Aubrey Beardsley. Isolde, in Arthur Symons, Aubrey Beardsley. London: At the Sign of the Unicorn, 1898.
William Rothenstein’s copy.
John Wallace. Isolde. Pencil, ink, and watercolor on paper, [ca. 1896]. (right)
The legend of Tristan and Isolde’s ill-fated passion had Celtic origins, but Beardsley was more interested in the German opera by Richard Wagner (1813–1883). Characters whose desires compelled them to break their society’s rules held great appeal for him, as did anything ending in an orgasmic musical climax. For The Studio magazine in 1895, Beardsley depicted Isolde about to drink the love potion that set the events in motion. That image was reproduced in Arthur Symons’s posthumous volume in tribute to Beardsley, and the copy on display belonged to fellow artist, William Rothenstein. Tribute of a very different sort, however, had been paid earlier in the form of visual lampoon by John Wallace (1841-1903), a.k.a. “George Pipeshanks,” best known for his advertising work for the Cope Brothers’ tobacco company. His version of Beardsley’s Isolde had her smoking, while a dog licked German sausages suspended from her wrist.
Max Beerbohm. Mr. Aubrey Beardsley, in Caricatures of Twenty-Five Gentlemen, with an Introduction by L. Raven-Hill. London: Leonard Smithers, 1896.
Siegfried Sassoon’s copy.
In an 1894 Bon-Mots volume, Beardsley caricatured Max Beerbohm, though without identifying him as the subject of a grotesquely comic drawing. Beerbohm returned the favor in both the April 1896 number of The Savoy and in this book, which was accompanied by an Introduction by Leonard Raven-Hill (1867–1942), a fellow artist. (The copy shown here belonged to the great First World War soldier-poet, Siegfried Sassoon [1886–1967].) Poking fun at Beardsley meant emphasizing his youth, as well as his preoccupation with things French, by portraying him as an overgrown child with a pull-toy—a poodle doll on a string. The row of puffy objects along Beardsley’s name, which resembled flowers or trees, may have been Beerbohm’s naughty allusion to Beardsley’s design for the October 1894 cover of The Yellow Book, with a prostitute doing her make up and using just such a powder puff on a stick.
William Rothenstein. Aubrey Beardsley. Lithograph, 1897.
Proof, inscribed by William Rothenstein to Aubrey Beardsley.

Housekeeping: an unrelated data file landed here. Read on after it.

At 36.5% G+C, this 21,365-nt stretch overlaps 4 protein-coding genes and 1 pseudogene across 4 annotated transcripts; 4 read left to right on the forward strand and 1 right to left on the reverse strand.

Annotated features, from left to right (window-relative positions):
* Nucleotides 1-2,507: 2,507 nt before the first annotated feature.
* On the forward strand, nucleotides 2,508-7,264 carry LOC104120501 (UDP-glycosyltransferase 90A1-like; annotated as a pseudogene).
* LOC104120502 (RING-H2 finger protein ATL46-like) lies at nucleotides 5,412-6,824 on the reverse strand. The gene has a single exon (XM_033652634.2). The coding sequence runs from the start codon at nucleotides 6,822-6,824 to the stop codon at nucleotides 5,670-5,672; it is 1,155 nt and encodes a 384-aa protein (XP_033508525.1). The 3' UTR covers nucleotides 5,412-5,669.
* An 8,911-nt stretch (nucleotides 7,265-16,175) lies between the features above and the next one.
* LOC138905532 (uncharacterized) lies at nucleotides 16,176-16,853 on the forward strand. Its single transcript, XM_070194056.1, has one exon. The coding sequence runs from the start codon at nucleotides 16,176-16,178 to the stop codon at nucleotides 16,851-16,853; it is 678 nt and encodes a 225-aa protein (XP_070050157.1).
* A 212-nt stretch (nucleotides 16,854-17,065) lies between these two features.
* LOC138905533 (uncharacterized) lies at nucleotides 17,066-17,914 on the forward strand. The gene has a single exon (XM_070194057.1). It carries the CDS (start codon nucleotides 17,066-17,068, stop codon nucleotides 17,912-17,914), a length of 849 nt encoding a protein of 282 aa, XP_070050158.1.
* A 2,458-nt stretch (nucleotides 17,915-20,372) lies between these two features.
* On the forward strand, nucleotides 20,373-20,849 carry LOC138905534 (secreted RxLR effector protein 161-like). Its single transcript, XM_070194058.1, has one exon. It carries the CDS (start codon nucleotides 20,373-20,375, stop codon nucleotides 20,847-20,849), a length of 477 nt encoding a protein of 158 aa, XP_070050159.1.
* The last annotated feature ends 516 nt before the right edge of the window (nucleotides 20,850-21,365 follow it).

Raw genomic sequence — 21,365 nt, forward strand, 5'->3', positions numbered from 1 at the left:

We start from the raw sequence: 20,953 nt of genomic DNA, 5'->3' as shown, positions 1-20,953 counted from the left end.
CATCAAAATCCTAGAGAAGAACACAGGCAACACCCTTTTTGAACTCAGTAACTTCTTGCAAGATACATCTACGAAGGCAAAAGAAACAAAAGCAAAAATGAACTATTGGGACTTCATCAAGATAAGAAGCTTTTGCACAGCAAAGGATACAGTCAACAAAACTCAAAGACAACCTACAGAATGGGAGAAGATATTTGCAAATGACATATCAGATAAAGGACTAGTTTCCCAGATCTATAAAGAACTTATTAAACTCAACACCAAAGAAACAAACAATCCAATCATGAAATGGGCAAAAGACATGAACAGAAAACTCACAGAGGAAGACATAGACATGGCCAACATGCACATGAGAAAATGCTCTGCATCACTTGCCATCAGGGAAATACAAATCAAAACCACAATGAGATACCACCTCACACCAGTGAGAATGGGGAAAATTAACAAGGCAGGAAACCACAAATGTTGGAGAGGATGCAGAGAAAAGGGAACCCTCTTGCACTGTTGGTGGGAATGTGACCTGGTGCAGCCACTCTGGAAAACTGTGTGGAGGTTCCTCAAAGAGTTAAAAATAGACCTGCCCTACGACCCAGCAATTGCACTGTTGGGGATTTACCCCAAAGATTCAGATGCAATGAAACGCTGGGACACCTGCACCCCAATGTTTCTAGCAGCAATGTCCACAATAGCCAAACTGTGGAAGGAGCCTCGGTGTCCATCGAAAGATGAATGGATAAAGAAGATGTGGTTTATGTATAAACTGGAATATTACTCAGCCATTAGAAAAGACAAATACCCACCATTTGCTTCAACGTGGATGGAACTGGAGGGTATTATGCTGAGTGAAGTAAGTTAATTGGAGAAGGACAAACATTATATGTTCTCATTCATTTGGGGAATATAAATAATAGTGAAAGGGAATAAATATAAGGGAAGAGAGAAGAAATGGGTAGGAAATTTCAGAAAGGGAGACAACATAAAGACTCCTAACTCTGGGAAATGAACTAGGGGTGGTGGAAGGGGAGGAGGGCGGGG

William Rothenstein—who, like Beardsley, was enthralled by contemporary French art and by Japanese prints, erotic and otherwise—was close friends with Max Beerbohm and introduced the two comic artist-writers to one another in 1894. It was not, however, the laughing, but the serious side of Beardsley that Rothenstein captured in 1897, when his subject was increasingly debilitated by tuberculosis and already looking death in the face. This pensive portrait later appeared in Rothenstein’s Liber Juniorium portfolio (1899). Although Rothenstein began life as a Jewish outsider to English society, he was knighted in 1931. Beerbohm was knighted, too, in 1939. It is interesting to speculate whether, had he lived longer, the world would have seen the creation of Sir Aubrey Beardsley.
Abel. Aubrey Beardsley. Photograph, silver gelatin cabinet card, [November 1897].
Inscribed by Aubrey Beardsley to Herbert Pollitt.
In his final years, Beardsley came within the orbit of Marc-André Raffalovich (1864–1934)— French-born author of Uranisme et unisexualité (1896), a study of same-sex love—who lived in London and became the partner of the poet John Gray (1866–1934), allegedly the inspiration for Oscar Wilde’s fictional “Dorian Gray.” Both Gray and the Jewish Raffalovich converted to Roman Catholicism in the mid-1890s. Beardsley felt moved to do the same, influenced not only by their example, but by his sister, Mabel. It was a spiritually driven decision, not a response to Raffalovich acting as his chief financial support when he grew too ill to undertake artistic commissions. A little-known photographer, M. Abel, made this image of Beardsley seated near a prominently placed crucifix in his hotel room in Menton, France, where he went for his health and was nursed by his mother. Beardsley sent it to his friend, Herbert Pollitt.
A Solemn Mass of Requiem for the Repose of the Soul of Aubrey Beardsley Will Take Place at the Church of the Immaculate Conception, Farm Street, Berkeley Square, on May 12th, at 10.30. [London, 1898].
With his mother and sister at his bedside, Beardsley died of tuberculosis on 16 March 1898 in Menton. Following a Catholic funeral, he was buried there. Two months later, a requiem mass was held in London—one way in which friends and admirers dealt with their shock and grief. At age fourteen Beardsley had, as his biographer Matthew Sturgis records, inscribed a book “to A. V. Beardsley from his loving self.” By the time of his too-early death, many other people dearly loved him and his art. That art gave his life purpose; he struggled to create even in his final days. In her 1921 manuscript notes (on view in this exhibition), his mother reported discovering, after his death, the pen he favored “sticking into the floor” where “he must have thrown it away [on] finding he could not draw” any longer. Erect and defiant, it was Beardsley’s last stand.